Due to the factual inconsistencies and contradictions between the opposing versions, the OCA recommended the conduct of a formal investigation.[23] Hence, in a Resolution dated March 2, 2016,[24] we resolved to re-docket the complaint as a regular administrative matter and refer the administrative matter to the Presiding Justice of the Court of Appeals, Manila for investigation, report, and recommendation.

On April 12, 2016, Associate Justice Normandie B. Pizarro was designated as the Investigating Justice.[25] After the conduct of hearing and the filing of the parties' respective memoranda, the Investigating Justice submitted his Report and Recommendation.[26] There, he found that Judge Barcillano conducted himself in an unbecoming manner, though not constitutive of grave misconduct, unbefitting of his stature as an esteemed officer of the court:
The circumstances presented above demonstrate how Judge Barcillano, Jr. conducted himself below the standard of decorum expected of a judge. His actions, words, and line of questioning appear to have been done arrogantly and uncalled for. In the first place, he should not have repeatedly asked PO1 Marcelo to sit beside him, stand up, and sit again beside him if his purpose was not to embarrass her. His explanation that it was done by PO1 Marcelo in her own volition is simply unbelievable. Second, he should not have repeatedly asked PO1 Marcelo's name and said her rank "PO1 ka lang" because it was offensive and insulting. Third, he should not have held PO1 Marcelo's gun, much less cocked it in public because it was a deviation from protocol and/or from the norm of conduct.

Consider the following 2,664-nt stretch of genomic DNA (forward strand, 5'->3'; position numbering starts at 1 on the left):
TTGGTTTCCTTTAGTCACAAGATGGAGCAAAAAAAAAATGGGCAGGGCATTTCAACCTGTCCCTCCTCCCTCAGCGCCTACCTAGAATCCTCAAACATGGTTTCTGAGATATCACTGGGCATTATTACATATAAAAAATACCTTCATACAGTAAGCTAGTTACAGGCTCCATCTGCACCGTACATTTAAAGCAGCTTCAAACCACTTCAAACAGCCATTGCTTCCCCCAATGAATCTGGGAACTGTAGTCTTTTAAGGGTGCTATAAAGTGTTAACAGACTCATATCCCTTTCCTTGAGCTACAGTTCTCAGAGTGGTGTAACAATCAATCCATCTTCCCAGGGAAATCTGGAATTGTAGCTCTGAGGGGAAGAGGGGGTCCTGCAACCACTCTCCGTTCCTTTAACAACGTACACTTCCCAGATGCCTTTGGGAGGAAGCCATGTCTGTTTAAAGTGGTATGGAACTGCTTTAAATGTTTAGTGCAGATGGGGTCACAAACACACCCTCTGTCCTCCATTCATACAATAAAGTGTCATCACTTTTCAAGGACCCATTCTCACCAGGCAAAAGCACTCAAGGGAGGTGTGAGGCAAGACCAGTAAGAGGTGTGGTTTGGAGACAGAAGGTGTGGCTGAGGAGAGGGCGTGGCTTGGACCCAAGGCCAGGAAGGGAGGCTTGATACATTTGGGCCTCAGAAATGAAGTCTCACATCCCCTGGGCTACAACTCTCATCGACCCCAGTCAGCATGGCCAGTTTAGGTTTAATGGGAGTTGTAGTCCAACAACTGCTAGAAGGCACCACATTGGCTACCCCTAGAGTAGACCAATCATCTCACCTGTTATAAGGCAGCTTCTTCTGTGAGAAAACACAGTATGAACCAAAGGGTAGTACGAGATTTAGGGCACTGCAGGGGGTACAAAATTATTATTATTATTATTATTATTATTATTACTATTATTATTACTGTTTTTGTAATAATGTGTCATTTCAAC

As a magistrate, Judge Barcillano, Jr. is expected to be an embodiment of professionalism, but the exact opposite was shown towards PO1 Marcelo. Rather than giving respect to a police officer who was on-duty at the time, Judge Barcillano, Jr. expressed mockery and a condescending attitude, or with conceited show of superiority.[27]